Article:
Having been sent to Edinburgh to be presented to society in hopes of finding a husband the very wealthy heiress Riona McKinsey has been maneuvered into a most compromising position by a calculating fortune hunter. Using Riona's love for her family as a weapon to threaten scandal and ruin upon her she grudgingly agrees to a betrothal and marriage with the odious greedy suitor.
Her mother, Susanna, had sent a plea to her friend Fergus MacRae to see if he could help her figure a way out of the mess Riona had fallen into. Fergus couldn't come but sent his nephew James MacRae as his emissary. Once Susanna, saw James she concocted a scheme to have him spend time at her estate half hoping that an attraction would happen between Riona and James. Naturally, as they try to ignore the attraction - James being honorable realizing that she was betrothed and Riona having committed herself to a betrothal and trying to honor her agreement to save her family from scandal, the inevitable happens and they fall in love.
I have to say that I've read all of Karen Ranney's novels to date and have been most satisfied up until now. Her prose of course, is outstanding and you get all warm and fuzzy as these two fall in love - James being the more poetically sensitive of the MacRae brothers, but the plot really does not make sense. Once the mother had agreed to her daughters sacrifice betrothal what on earth did she hope to accomplish by maneuvering her daughter and James into a lustful encounter? But more importantly, knowing what a toad her betrothed was for manipulating her into a compromising position, and Riona being portrayed as an independent and resourceful daughter - what difference did it make which scandal would be worse - the Riona breaking off a forced betrothal with a man she despised - or running off to Gretna Green with a man who was her love and kindred spirit? Never mind that Riona was supposedly doing it all for her sweet sister so that the sister could marry the man she was in love with. Why didn't the sister see how miserable Riona was being forced into marrying someone she did not love? The secondary plot of someone trying to kill James was not of primary importance to the plot and was dealt with rather haphazardly and used, I believe, as a vehicle solely to put James and Riona in a compromising position.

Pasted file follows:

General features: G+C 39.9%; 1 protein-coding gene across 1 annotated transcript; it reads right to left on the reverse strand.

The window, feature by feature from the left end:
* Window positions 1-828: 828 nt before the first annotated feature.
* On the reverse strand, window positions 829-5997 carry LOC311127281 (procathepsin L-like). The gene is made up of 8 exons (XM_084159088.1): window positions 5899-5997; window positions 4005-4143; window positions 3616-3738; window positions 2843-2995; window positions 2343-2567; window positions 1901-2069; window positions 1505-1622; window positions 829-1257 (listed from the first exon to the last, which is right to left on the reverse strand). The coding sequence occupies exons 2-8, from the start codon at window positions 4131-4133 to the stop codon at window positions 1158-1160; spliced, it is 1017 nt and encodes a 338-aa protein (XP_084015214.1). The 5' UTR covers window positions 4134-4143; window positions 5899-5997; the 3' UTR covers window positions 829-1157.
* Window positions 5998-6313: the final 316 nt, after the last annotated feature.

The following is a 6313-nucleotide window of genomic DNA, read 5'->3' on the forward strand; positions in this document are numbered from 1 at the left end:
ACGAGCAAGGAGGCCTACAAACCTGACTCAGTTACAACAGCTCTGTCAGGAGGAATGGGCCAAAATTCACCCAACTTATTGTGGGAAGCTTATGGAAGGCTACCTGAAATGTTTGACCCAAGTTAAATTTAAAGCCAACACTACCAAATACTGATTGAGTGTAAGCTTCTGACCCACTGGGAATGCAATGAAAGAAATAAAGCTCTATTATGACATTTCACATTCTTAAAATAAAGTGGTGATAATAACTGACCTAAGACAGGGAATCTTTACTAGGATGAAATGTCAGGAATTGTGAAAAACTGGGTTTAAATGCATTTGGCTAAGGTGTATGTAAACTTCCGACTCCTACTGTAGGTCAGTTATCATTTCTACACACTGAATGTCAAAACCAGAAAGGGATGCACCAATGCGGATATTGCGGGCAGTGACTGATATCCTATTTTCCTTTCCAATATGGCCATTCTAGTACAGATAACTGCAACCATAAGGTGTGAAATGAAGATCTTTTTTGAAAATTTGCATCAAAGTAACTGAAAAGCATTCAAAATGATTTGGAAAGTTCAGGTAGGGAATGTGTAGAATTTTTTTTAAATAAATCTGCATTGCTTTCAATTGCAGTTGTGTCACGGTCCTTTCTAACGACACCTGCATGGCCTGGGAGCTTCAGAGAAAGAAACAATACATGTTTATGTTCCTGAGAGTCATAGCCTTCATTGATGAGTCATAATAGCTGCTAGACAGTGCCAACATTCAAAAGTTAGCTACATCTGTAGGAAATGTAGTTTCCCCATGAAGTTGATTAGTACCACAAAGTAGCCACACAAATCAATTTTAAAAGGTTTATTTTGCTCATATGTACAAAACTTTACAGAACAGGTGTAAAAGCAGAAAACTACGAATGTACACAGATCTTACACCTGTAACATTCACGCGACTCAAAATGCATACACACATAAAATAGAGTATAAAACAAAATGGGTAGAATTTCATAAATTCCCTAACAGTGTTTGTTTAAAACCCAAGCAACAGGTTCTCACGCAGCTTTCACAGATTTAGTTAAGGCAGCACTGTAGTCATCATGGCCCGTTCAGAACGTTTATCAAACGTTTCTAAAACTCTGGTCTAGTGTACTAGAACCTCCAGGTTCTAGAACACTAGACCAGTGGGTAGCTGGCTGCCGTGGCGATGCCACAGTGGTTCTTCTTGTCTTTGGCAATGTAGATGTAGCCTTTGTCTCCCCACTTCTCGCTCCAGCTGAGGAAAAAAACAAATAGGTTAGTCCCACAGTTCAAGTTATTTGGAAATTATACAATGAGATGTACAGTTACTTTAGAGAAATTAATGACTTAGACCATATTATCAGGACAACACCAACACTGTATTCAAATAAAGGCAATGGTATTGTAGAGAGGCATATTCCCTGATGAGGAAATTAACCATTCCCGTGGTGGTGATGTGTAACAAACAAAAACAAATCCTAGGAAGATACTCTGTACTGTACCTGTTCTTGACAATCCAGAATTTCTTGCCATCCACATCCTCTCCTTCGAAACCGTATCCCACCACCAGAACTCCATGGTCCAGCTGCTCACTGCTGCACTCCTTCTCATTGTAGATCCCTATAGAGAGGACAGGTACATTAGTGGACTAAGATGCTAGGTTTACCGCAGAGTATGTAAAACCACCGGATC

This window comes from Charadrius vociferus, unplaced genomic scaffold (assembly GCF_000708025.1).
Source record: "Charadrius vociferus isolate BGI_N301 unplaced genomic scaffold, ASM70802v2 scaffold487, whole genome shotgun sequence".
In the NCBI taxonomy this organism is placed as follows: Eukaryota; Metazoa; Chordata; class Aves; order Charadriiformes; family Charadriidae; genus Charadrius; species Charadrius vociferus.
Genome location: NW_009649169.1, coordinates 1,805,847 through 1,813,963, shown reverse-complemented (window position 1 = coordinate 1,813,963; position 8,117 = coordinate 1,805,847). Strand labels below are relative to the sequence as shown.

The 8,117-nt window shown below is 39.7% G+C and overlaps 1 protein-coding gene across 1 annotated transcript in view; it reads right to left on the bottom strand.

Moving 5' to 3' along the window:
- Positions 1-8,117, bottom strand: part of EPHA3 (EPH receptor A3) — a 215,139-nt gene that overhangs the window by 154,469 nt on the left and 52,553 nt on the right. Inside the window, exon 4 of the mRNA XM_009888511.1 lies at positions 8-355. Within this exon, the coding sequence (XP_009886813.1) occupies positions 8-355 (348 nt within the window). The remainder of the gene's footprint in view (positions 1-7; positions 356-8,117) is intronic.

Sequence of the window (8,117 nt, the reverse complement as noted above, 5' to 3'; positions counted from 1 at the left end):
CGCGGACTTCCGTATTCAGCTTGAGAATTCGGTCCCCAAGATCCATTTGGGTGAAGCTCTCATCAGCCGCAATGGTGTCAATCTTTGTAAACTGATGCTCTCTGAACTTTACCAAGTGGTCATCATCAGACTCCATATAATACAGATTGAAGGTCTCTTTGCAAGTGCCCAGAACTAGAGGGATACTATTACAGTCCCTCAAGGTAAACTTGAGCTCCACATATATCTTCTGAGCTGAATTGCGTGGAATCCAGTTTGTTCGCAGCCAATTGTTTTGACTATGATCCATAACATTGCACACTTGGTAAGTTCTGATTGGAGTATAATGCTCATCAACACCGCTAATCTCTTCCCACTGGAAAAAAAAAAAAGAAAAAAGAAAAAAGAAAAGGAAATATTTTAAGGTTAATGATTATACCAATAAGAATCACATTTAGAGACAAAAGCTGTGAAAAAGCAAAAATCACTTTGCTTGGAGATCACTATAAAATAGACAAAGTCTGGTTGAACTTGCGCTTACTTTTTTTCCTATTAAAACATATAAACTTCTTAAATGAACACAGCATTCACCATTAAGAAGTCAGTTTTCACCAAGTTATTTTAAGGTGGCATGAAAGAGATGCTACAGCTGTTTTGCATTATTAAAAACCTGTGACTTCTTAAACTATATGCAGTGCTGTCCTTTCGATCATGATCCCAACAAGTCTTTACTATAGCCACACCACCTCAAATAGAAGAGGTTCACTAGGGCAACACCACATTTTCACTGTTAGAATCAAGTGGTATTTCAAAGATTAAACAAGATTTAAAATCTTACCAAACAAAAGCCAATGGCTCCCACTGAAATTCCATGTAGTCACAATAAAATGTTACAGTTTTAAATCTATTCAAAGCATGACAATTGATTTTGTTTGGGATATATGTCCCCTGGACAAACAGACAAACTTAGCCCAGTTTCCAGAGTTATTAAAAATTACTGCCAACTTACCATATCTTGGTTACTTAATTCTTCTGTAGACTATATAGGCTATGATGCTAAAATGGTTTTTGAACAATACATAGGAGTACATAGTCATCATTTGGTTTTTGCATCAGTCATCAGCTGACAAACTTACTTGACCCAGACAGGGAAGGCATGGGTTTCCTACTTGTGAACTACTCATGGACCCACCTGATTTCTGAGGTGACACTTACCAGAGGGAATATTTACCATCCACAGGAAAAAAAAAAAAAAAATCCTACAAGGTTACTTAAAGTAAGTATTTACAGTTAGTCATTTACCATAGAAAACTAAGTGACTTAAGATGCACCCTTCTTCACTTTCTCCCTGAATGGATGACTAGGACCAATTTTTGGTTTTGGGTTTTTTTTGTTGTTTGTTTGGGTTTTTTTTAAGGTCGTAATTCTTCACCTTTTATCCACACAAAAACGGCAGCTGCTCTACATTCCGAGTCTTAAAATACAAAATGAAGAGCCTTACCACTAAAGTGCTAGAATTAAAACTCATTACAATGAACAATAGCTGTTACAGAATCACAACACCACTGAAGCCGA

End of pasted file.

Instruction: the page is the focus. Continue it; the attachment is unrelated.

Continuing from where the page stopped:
I am sorry to say that the third book of Highland Lords series just did not live up to my expectations of a Karen Ranney novel especially after having read everything else she has written plus the first two books of the series that had much more excitement and sensuality to them. She did manage to pull off the ending so I did not rate this so much by the weakness of the plot as I did by her exquisite prose - Rating a 3 would have been too low but with no 1/2 points in this rating system I am giving it a 4*.